and the Loyal Legion. His neighbors
and townsmen look to him for leadership
in every movement having a worthy ob-
ject in view. Conservative in his ideas,
he is nevertheless open to conviction on
every question arising in the course of
public and political events ; and he has
thus won and retained the confidence of
all who know him.

James Low was born at Toronto, Canada,
January 24, 1836 ; was educated in the
public schools of Niagara county, N. J '. ,
and ]]'ilson (N. Y.) Collegiate Institute ;
married Amanda Barnes of Cambria,
N. Y., March 25, 1S~>8 ; served in the
Union army, 1862-65 : was appointed
postmaster at Suspension Bridge, N. } . ,
/// 1865, and was reappointed in 1870 ;
was member of assembly, 187081, United
States consul at Clifton, Canada, 188,1-
87, ami collector of customs for tlie district of Niagara,
1890 Of) ; has carried on the fittsincss of a coal mer-
chant at Niagara Falls since 1875.

S TbCUrV? /IDUler, member of assembly
in 1896 from the 1st district of Cattaraugus county,
is a native of that county, and has spent his whole
life there.

Mr. Miller was born in the town of Machias, near
the close of the first half of the century. Like all
country boys of that day, he received his early edu-
cational training in the district school, which he be-
gan to attend at the age of four years. At the out-
break of the Civil War Mr. Miller was a youth of
seventeen, attending school, and looking forward to

a useful commercial career. He gave up all his per-
sonal plans, however, and enlisted in the 105th regi-
ment New York volunteers. In the campaign of
ISIIL! he participated with his regiment in all the
battles from Cedar Mountain to Antietam. His
regiment suffered so much in these engagements that

J.-l.\fES LOU'

it was consolidated, in March, 18(>:>, with the !!4th
New York volunteers, then commanded by General
Adrian R. Root of Buffalo. In thi.s regiment Mr.
Miller served at the battle of Gettysburg, and in
Grant's campaign before Petersburg and Richmond.
Having been honorably discharged from the army,
Mr. Miller resumed his education, spending several
years in the academy at Arcade, N. Y. , and at
Griffith Institute, Springville, N. Y. He then took
up the occupation of teaching, and devoted himself
to this profession during the winter seasons for
twelve years. At the end of that time he moved to
Delevan, N. Y., and engaged in the business of a
furniture dealer and an undertaker, in partnership
with George H. Whiting, under the firm name of



Miller iV Whiting. This connection lasted for
twelve years. During this time Mr. Miller was ap-
pointed to the railway postal service. The position
of mail clerk on a railroad is one that requires close
application, and great accuracy and quickness. Mr.
Miller was connected with the service for four years,


traveling on various roads, including the Western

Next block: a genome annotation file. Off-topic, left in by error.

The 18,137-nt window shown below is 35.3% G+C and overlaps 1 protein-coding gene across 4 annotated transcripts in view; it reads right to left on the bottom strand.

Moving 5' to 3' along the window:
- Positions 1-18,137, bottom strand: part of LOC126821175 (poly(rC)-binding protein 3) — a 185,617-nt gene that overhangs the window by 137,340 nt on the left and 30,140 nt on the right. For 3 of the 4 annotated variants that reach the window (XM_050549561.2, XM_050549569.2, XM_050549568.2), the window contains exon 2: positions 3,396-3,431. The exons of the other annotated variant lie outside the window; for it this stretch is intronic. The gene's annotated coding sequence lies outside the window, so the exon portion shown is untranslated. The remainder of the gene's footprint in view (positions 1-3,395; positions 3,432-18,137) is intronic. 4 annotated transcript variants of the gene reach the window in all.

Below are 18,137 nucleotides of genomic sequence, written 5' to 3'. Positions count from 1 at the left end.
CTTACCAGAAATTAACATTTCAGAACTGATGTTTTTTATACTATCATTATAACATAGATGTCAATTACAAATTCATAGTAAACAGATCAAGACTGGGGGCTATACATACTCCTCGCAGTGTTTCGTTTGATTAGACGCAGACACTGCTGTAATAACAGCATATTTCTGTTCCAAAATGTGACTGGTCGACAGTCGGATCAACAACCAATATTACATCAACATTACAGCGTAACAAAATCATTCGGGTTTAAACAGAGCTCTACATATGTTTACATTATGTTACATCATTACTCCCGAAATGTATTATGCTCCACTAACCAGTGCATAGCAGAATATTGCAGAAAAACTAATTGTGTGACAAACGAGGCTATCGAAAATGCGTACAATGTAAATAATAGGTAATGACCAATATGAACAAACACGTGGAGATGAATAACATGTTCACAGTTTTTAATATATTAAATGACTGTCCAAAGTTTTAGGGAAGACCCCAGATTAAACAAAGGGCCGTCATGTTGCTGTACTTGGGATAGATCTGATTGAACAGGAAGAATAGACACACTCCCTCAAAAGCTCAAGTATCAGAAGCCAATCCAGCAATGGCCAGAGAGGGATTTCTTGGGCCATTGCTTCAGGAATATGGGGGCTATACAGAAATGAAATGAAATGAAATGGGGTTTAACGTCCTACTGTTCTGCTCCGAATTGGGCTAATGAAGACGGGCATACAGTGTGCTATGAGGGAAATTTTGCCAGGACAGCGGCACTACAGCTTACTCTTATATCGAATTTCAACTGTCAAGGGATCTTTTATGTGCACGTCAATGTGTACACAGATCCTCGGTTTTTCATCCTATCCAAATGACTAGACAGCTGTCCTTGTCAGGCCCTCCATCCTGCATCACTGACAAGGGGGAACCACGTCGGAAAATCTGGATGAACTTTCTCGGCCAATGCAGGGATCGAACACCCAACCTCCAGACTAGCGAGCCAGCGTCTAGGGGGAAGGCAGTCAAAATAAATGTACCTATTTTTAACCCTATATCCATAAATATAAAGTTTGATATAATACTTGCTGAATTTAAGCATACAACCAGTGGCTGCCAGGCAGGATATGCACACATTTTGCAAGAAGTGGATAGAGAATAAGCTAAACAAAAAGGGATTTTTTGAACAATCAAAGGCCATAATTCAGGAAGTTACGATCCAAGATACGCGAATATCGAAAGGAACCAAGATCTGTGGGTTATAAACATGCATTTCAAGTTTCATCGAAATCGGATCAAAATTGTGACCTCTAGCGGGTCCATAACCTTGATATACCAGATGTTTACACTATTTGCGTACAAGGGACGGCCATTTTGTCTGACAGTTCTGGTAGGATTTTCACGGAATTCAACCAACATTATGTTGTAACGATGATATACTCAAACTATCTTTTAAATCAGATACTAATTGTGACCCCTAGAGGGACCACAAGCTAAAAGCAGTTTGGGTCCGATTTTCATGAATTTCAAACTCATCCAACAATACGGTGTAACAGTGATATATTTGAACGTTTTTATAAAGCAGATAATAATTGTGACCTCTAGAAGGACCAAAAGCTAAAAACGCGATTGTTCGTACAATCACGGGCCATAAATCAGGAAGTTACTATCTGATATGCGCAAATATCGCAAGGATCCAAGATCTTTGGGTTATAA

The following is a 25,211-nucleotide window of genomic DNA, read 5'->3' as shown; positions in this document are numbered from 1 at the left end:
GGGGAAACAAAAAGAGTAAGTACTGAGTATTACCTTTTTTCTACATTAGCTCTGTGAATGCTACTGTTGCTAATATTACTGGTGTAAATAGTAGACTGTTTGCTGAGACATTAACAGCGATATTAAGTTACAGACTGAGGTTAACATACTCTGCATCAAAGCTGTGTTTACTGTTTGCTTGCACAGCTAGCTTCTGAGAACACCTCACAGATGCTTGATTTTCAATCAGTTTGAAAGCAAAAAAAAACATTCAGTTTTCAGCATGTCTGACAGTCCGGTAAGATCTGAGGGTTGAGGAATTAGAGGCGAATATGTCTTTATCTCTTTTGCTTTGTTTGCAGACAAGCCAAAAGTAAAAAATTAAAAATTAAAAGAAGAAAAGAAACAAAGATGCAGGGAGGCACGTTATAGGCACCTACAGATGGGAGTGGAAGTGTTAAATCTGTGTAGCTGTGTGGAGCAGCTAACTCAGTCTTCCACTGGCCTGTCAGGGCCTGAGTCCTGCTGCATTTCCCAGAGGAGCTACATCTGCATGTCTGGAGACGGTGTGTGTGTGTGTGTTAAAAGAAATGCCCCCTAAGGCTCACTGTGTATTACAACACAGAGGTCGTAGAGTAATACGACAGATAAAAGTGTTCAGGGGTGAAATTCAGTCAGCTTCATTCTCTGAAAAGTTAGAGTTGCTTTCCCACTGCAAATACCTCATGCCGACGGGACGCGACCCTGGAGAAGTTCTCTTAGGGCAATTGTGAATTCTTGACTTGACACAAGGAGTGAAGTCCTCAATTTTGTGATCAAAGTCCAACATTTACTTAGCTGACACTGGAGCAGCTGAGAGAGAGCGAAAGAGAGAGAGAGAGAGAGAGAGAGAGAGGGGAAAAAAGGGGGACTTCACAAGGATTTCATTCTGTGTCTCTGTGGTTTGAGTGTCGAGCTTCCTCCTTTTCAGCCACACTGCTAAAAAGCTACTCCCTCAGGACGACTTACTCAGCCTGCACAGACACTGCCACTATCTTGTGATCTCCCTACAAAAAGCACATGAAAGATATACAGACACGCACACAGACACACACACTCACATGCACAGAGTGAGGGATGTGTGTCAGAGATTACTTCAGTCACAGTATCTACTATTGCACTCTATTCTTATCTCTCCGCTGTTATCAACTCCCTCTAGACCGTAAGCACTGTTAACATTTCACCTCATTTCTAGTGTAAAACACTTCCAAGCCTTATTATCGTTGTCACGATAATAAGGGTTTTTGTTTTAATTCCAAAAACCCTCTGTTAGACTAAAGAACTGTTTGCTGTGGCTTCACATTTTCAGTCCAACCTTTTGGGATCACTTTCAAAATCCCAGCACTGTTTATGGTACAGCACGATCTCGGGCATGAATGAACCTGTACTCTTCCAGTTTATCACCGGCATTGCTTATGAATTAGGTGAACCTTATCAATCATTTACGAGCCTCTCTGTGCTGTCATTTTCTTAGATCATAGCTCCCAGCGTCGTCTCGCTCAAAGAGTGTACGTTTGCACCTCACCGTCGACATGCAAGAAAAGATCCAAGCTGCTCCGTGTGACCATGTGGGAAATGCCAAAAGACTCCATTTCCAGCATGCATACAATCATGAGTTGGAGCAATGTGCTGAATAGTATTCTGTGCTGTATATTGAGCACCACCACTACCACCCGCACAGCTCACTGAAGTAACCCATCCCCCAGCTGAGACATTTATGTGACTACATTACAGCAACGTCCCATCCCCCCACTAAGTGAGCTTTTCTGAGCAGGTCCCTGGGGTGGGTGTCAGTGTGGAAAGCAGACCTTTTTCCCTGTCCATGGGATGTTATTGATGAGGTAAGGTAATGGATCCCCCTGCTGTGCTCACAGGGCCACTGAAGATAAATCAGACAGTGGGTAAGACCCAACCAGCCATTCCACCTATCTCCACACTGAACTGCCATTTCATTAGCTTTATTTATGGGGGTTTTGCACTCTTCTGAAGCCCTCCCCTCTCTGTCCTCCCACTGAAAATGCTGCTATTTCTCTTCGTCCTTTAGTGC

New York & Pennsylvania, the New York Central,
and the Erie ; and during his term of service was
promoted, upon his record in competitive examina-
tions, through all the several grades from mail-route
messenger to head clerk.

In 188*2 Mr. Miller associated himself with D. D.
Smith in the drug and grocery business, at Yorkshire,
V \. The interests centering in a country store
are many and varied, and no branch of knowledge
i nines amiss there. Mr. Miller's training as a mail
clerk was useful to him, for he was made depui\ post-
master, and had (barge of the Yorkshire post office.

Always a strong Republican, Mr. Miller had long
been prominent in county affairs before he was called

to represent the people in the legislature of the state.
He was first elected a member of the board of super-
visors of C'attaraugus county in 1877, and since that
time he has served on the board thirteen years. In
1894 he filled the responsible positidti of chairman
of the board. His well-known devotion to trie best
interests of the county received a fitting
recognition when, in 1895, he was unan-
imously chosen the Republican candidate
for member of assembly from the 1st
( 'attaraugns district, and was duly elected.
In the session of the legislature that fol-
lowed he was a member of the important
committee on taxation and retrenchment,
and of the committees on banks and excise.
Mr. Miller is a trustee of the Metho-
dist Episcopal Church of Yorkshire, and
a member of Arcade Lodge, No. 419, I''.
& A. M., and of Delevan Lodge, No.
lilli, I. 0. O. F.

C 'harks I fairy Miller was born at Machias .
N. }'., /r/?!c- :J, 1*44 ; ft: -'fit in tlit- 1'nii'H
itnn\, lHH.-i-t'S. r > : 7iw.v educated at A reads
( X. Y ) Academy and Griffitli Institute,
S/iring7't7/c, N. Y.: engaged in business in
Dderan, N. Y., 187.!-N.' t . ,nid in the
riiihcay mail service, 1X12-76; estab-
lished a drug and gn>cer\ l business at
Yorkshire, N. K, /// /.S'.S'J", and has carried
on tlie same since: married Emma L.
\\~illiams of Arcade, A'. Y., December 10,
1877 : 7t'i!s chairman nf tlie board <>f suf-er-
i'isors of Cattaraugus county in ISO If, and
member of assembly from tlie 1st Catta-
raitgus-cotinty district in IfHMl.

Hrtbur 36. Ottawa? proves b\ his

career that a young man can win success
at home. The essential conditions of success are
character, energy, and ability ; and these factors will
be decisive anywhere.

Mr. ( Mtaway has spent his whole life in C'hau-
tauqua county. He was born in Mina, among the
C'hautauqua hills not far from the Pennsylvania line,
and was brought up on a farm. His early education
was acquired in the district school and at Sherman
Academy. In 18?.'! he moved to the village "i
Westfield, and attended the academy there, graduat-
ing at the age of twenty-one. His training had
included preparation for a c ollege course ; but this
was abandoned, and his subsequent education w:is

Online LibraryMoses KingThe men of New York: a collection of biographies and portraits of citizens of the Empire State prominent in business, professional, social, and political life during the last decade of the nineteenth century (Volume 1) → online text (page 27 of 69)